The warning was raised in a January 2005 memo by the state health department's former number two top attorney, Paul Stavis. The memo, Gershman reports, urged the agency to force Espada to give up control of his network of health care clinics based in Soundview in the Bronx. The move, urged Stavis in the memo, was "fundamental to insuring more legitimacy at Soundview."
-For starters there's creative Amex card use: Espada's own lousy credit rating made him ineligible for the Don't-Leave-Home-Without-It club. No problem: Have your publicly funded health clinic's financial officer agree to serve as personal guarantor.
The re-election campaign of Pedro Espada Jr. -- the New York state senator who made Albany go haywire when he betrayed the Democrats to go Republican only to betray Republicans to be lured back as an exponentially more powerful Democrat -- was just profiled by Nick Rizzo for Capital New York. In it, there's a pretty unbelievable anecdote about one of Espada's canvassing teams that makes the entire thing worthwhile. Ask yourself if this sounds legal, or at the very least, even remotely ethical:
"Every aspect of this is Cuomo," the Bronx battler told the News' Kenneth Lovett. "The fact that he has other stooges speaking for him, he's pulling the strings on this."
A special delivery arrived on state Senate Majority Leader Pedro Espada's Mamaroneck doorstep this Saturday, compliments of a pair of activists in bright orange prison jumpers flanked by angry Democrats dressed in "Don't Vote for Pedro" shirts. They brought sushi.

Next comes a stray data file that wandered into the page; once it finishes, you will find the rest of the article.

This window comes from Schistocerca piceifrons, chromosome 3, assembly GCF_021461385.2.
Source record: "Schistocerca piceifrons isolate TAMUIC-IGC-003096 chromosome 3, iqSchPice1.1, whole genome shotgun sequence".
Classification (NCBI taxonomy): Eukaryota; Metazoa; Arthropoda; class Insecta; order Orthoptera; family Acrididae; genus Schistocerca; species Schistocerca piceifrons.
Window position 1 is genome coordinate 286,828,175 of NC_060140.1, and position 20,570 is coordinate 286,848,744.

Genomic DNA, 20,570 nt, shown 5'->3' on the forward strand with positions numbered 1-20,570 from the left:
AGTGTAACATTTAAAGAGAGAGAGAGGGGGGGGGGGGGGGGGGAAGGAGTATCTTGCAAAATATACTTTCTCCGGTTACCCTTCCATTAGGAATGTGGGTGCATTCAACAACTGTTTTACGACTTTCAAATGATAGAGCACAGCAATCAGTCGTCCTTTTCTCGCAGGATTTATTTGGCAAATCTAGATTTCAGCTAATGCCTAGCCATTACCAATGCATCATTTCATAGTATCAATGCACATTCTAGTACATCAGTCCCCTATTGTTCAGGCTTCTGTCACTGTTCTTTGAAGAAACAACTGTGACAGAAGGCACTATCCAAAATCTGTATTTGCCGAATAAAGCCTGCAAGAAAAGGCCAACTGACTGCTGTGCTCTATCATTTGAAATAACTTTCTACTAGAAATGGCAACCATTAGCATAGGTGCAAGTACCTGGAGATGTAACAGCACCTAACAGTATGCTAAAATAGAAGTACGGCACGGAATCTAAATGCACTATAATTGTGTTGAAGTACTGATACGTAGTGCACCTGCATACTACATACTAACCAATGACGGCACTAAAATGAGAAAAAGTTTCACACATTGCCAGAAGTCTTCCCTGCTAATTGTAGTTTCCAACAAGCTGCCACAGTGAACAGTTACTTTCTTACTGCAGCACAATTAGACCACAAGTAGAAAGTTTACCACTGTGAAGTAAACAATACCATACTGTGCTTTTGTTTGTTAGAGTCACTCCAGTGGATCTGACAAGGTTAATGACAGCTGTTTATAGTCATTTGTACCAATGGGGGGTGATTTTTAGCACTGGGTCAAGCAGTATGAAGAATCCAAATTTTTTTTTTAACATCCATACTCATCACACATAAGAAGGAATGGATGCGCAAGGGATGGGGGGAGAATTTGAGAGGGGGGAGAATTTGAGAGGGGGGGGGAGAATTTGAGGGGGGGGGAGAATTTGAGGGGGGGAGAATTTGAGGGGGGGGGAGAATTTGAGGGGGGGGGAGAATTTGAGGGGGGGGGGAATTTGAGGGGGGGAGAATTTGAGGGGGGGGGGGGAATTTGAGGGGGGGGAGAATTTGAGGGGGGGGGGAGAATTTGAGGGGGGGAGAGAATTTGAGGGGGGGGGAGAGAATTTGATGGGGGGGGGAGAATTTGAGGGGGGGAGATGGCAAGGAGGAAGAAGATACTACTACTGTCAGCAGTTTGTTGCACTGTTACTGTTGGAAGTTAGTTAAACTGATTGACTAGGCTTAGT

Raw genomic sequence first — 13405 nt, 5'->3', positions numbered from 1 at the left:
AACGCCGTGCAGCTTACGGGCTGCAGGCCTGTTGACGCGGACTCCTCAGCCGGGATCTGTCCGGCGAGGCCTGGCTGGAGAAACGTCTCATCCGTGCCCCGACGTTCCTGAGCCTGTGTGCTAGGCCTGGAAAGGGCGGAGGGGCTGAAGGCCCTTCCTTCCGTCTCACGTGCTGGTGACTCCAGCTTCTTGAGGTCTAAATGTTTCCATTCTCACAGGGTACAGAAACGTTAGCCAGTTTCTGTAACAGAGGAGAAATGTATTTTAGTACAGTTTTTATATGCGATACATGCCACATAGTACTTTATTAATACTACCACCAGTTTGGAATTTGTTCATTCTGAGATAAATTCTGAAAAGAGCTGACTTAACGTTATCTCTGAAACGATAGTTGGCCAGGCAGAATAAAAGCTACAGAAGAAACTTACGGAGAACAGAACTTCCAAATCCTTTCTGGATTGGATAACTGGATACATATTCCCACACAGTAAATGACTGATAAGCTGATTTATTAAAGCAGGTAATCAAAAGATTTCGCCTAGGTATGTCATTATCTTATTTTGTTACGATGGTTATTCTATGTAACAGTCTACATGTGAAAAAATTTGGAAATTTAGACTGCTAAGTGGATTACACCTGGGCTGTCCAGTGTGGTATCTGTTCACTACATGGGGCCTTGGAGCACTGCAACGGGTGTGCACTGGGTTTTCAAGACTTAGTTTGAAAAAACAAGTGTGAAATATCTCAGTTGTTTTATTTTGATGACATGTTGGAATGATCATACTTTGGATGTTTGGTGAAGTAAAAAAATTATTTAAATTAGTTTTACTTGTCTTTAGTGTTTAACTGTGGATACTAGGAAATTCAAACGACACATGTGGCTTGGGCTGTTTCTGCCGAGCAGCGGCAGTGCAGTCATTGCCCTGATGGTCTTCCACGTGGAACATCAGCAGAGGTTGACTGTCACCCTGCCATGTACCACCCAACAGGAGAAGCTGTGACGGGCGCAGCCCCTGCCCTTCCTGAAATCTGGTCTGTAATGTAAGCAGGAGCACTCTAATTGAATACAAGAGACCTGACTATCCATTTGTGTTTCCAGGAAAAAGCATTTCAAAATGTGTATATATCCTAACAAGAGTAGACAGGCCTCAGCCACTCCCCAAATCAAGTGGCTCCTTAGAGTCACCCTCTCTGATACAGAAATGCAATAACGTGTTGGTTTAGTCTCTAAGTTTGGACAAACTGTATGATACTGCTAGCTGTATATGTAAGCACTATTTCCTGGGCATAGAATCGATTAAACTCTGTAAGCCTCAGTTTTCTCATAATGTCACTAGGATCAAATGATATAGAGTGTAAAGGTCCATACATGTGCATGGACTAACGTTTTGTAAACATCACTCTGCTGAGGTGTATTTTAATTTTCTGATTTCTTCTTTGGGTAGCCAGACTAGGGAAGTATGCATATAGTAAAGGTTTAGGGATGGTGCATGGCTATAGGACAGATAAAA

Emmy Suzuki Harris, VP of the Manhattan Dems.
It seemed the perfect gift for the embattled Bronx senator, who we now know has a penchant for the stuff, to mark the anniversary of the June 8 coup, when he and now-convicted former State Senator Hiram Monserrate paralyzed business in Albany for weeks in an act of parliamentary mutiny.More »
There's absolutely no such wiggle room in the new lawsuit. It reveals that Espada abused unemployed New Yorkers by luring them into a phony job training program to clean his clinics, one that would lead to real jobs down the road. But the senator's idea of job training was a mop, a bucket, and a buck-seventy an hour. There was no classroom, no instruction, and no training, says Cuomo.
State Senate Majority Leader Pedro Espada Jr. is in a fair amount of shit. It seems New York attorney general Andrew Cuomo has it out for him, or at least has it out for politicians who brazenly break the law and shadily shuffle around big dollar amounts like they're the villain in a comic book. Because that's Espada's style, according to a new lawsuit that alleges millions of dollars in misappropriated funds and a host of other offenses. Worst of all, he doesn't tip well.